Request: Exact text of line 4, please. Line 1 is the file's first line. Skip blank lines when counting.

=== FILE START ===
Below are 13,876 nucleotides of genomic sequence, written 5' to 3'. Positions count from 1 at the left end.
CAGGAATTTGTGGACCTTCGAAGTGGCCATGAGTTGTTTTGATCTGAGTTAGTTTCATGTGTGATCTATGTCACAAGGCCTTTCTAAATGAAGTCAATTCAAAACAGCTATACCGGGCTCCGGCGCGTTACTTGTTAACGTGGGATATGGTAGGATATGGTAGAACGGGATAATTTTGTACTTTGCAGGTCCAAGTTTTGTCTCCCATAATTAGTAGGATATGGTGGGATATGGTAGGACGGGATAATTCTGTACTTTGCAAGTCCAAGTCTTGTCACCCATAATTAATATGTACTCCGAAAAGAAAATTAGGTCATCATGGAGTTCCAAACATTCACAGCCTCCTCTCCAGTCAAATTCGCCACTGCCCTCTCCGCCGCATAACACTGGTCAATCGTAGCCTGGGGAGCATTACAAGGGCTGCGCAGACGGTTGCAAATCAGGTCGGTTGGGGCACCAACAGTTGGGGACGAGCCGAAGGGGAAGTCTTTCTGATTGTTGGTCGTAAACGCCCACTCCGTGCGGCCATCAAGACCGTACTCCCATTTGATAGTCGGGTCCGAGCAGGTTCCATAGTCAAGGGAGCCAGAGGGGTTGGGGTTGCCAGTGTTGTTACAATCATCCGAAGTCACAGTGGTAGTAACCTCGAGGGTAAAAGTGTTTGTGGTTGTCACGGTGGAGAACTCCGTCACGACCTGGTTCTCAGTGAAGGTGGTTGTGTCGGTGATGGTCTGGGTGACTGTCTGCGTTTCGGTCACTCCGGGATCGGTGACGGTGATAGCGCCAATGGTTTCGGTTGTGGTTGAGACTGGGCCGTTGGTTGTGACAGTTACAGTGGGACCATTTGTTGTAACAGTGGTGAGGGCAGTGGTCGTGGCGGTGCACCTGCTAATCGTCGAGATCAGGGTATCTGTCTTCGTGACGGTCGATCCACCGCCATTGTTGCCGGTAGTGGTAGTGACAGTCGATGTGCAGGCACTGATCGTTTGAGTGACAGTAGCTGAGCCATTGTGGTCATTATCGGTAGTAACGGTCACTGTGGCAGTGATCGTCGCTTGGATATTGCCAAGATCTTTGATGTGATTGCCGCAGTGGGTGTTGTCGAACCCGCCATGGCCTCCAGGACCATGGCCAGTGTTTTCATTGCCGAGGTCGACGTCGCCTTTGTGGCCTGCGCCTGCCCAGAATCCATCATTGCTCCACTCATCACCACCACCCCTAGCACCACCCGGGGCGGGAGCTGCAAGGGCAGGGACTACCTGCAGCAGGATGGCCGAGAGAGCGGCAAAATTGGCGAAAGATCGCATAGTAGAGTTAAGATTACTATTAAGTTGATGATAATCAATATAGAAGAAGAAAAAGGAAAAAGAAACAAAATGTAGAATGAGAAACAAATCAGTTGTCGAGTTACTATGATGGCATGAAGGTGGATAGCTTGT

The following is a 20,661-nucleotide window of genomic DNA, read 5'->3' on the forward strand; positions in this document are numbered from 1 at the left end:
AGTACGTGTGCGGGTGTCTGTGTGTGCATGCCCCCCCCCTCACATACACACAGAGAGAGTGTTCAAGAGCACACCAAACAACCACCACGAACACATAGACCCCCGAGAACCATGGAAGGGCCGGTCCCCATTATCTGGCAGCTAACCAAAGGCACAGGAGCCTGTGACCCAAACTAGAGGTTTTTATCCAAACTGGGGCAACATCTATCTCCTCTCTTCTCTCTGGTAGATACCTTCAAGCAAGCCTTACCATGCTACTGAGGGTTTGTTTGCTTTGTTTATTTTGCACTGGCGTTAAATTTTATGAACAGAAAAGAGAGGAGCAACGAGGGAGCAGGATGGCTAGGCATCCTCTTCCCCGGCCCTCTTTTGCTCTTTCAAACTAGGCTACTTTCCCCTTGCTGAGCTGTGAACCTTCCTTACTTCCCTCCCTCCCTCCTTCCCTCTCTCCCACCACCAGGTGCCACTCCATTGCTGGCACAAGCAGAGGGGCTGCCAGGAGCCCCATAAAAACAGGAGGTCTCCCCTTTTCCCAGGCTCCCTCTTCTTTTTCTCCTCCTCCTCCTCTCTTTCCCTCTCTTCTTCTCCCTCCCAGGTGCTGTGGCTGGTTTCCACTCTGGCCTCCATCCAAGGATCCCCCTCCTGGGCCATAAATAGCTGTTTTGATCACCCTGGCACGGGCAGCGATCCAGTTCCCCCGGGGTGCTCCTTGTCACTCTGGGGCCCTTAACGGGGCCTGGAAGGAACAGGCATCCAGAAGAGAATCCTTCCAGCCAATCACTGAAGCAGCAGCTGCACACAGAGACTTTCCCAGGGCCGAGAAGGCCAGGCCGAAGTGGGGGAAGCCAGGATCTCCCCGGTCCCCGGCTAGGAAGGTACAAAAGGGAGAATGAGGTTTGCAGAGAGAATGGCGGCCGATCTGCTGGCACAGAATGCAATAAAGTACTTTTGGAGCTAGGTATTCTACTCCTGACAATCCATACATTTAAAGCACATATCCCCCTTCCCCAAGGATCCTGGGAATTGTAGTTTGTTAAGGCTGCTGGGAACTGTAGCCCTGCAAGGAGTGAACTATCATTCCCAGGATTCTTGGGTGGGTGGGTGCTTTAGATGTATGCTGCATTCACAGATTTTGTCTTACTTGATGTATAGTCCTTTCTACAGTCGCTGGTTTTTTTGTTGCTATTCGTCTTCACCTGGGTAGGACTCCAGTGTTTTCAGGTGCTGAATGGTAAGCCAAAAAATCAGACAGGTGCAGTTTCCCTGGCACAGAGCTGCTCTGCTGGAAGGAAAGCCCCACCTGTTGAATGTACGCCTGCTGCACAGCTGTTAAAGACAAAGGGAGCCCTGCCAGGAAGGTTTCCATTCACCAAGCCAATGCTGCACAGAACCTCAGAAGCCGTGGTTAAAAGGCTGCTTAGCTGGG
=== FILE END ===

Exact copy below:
AGTACGTGTGCGGGTGTCTGTGTGTGCATGCCCCCCCCCTCACATACACACAGAGAGAGTGTTCAAGAGCACACCAAACAACCACCACGAACACATAGACCCCCGAGAACCATGGAAGGGCCGGTCCCCATTATCTGGCAGCTAACCAAAGGCACAGGAGCCTGTGACCCAAACTAGAGGTTTTTATCCAAACTGGGGCAACATCTATCTCCTCTCTTCTCTCTGGTAGATACCTTCAAGCAAGCCTTACCATGCTACTGAGGGTTTGTTTGCTTTGTTTATTTTGCACTGGCGTTAAATTTTATGAACAGAAAAGAGAGGAGCAACGAGGGAGCAGGATGGCTAGGCATCCTCTTCCCCGGCCCTCTTTTGCTCTTTCAAACTAGGCTACTTTCCCCTTGCTGAGCTGTGAACCTTCCTTACTTCCCTCCCTCCCTCCTTCCCTCTCTCCCACCACCAGGTGCCACTCCATTGCTGGCACAAGCAGAGGGGCTGCCAGGAGCCCCATAAAAACAGGAGGTCTCCCCTTTTCCCAGGCTCCCTCTTCTTTTTCTCCTCCTCCTCCTCTCTTTCCCTCTCTTCTTCTCCCTCCCAGGTGCTGTGGCTGGTTTCCACTCTGGCCTCCATCCAAGGATCCCCCTCCTGGGCCATAAATAGCTGTTTTGATCACCCTGGCACGGGCAGCGATCCAGTTCCCCCGGGGTGCTCCTTGTCACTCTGGGGCCCTTAACGGGGCCTGGAAGGAACAGGCATCCAGAAGAGAATCCTTCCAGCCAATCACTGAAGCAGCAGCTGCACACAGAGACTTTCCCAGGGCCGAGAAGGCCAGGCCGAAGTGGGGGAAGCCAGGATCTCCCCGGTCCCCGGCTAGGAAGGTACAAAAGGGAGAATGAGGTTTGCAGAGAGAATGGCGGCCGATCTGCTGGCACAGAATGCAATAAAGTACTTTTGGAGCTAGGTATTCTACTCCTGACAATCCATACATTTAAAGCACATATCCCCCTTCCCCAAGGATCCTGGGAATTGTAGTTTGTTAAGGCTGCTGGGAACTGTAGCCCTGCAAGGAGTGAACTATCATTCCCAGGATTCTTGGGTGGGTGGGTGCTTTAGATGTATGCTGCATTCACAGATTTTGTCTTACTTGATGTATAGTCCTTTCTACAGTCGCTGGTTTTTTTGTTGCTATTCGTCTTCACCTGGGTAGGACTCCAGTGTTTTCAGGTGCTGAATGGTAAGCCAAAAAATCAGACAGGTGCAGTTTCCCTGGCACAGAGCTGCTCTGCTGGAAGGAAAGCCCCACCTGTTGAATGTACGCCTGCTGCACAGCTGTTAAAGACAAAGGGAGCCCTGCCAGGAAGGTTTCCATTCACCAAGCCAATGCTGCACAGAACCTCAGAAGCCGTGGTTAAAAGGCTGCTTAGCTGGG